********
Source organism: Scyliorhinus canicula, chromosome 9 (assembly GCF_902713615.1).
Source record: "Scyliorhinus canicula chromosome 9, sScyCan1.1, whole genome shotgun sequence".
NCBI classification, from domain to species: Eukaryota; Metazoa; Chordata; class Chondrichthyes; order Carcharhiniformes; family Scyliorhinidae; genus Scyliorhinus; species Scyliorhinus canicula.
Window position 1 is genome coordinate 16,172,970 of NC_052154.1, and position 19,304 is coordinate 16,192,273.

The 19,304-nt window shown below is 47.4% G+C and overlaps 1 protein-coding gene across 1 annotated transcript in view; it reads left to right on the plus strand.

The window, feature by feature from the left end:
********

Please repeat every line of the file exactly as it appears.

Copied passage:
Source organism: Scyliorhinus canicula, chromosome 9 (assembly GCF_902713615.1).
Source record: "Scyliorhinus canicula chromosome 9, sScyCan1.1, whole genome shotgun sequence".
NCBI classification, from domain to species: Eukaryota; Metazoa; Chordata; class Chondrichthyes; order Carcharhiniformes; family Scyliorhinidae; genus Scyliorhinus; species Scyliorhinus canicula.
Window position 1 is genome coordinate 16,172,970 of NC_052154.1, and position 19,304 is coordinate 16,192,273.

The 19,304-nt window shown below is 47.4% G+C and overlaps 1 protein-coding gene across 1 annotated transcript in view; it reads left to right on the plus strand.

The window, feature by feature from the left end: